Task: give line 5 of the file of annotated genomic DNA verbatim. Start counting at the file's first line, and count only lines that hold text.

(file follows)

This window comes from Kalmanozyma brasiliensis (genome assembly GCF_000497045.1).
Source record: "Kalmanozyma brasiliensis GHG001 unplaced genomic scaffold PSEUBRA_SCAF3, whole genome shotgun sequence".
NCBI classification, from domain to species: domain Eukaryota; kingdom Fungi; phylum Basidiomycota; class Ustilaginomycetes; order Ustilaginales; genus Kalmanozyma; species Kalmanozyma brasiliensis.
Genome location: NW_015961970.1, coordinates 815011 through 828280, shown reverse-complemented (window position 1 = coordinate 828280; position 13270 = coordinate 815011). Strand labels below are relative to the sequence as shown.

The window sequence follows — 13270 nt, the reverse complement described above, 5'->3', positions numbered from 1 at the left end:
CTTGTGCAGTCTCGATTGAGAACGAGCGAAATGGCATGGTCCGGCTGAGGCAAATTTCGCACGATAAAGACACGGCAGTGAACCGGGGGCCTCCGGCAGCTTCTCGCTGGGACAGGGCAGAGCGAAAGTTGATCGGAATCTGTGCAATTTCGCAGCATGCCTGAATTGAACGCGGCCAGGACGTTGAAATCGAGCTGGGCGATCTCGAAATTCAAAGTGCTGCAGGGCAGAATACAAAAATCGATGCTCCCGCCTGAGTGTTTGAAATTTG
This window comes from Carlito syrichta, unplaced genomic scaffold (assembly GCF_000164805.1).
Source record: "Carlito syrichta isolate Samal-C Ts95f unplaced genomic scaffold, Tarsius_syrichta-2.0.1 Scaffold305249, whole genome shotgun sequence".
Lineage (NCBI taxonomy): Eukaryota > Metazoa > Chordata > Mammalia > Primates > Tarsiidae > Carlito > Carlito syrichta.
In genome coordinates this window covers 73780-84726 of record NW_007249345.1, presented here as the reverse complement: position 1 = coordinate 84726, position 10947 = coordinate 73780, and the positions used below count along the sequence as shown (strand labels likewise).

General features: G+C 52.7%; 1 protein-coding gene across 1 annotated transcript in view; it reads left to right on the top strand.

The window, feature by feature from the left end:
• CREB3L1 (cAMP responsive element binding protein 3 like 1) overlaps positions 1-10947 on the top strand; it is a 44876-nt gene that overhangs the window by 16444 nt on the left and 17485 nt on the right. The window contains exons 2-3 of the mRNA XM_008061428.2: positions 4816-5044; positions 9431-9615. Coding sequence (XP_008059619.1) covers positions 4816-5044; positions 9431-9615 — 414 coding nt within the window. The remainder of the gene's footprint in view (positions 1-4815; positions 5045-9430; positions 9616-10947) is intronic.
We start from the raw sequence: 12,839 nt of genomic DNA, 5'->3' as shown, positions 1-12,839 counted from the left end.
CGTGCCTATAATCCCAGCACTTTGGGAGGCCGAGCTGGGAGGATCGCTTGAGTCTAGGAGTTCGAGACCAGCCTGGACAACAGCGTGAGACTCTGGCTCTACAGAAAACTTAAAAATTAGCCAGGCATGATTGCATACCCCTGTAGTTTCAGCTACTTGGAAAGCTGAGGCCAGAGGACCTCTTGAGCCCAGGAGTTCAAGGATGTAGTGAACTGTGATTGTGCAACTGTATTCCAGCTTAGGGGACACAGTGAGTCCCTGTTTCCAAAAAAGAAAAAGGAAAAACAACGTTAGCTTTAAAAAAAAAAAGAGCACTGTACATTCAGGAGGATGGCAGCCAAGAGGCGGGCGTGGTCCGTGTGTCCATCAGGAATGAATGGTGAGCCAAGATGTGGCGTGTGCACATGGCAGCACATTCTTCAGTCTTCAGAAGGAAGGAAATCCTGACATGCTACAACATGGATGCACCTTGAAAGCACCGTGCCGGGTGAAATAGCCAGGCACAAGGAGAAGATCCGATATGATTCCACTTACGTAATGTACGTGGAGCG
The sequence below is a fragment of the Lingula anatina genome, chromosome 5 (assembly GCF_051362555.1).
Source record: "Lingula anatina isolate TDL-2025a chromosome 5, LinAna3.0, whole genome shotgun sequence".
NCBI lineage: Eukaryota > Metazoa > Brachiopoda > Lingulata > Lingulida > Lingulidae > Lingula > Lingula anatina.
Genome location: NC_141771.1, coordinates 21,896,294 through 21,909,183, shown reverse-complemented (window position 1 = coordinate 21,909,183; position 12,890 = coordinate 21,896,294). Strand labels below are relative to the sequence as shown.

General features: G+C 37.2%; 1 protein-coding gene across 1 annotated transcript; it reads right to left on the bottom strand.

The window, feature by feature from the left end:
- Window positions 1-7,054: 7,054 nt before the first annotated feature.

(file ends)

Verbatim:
The window sequence follows — 13270 nt, the reverse complement described above, 5'->3', positions numbered from 1 at the left end: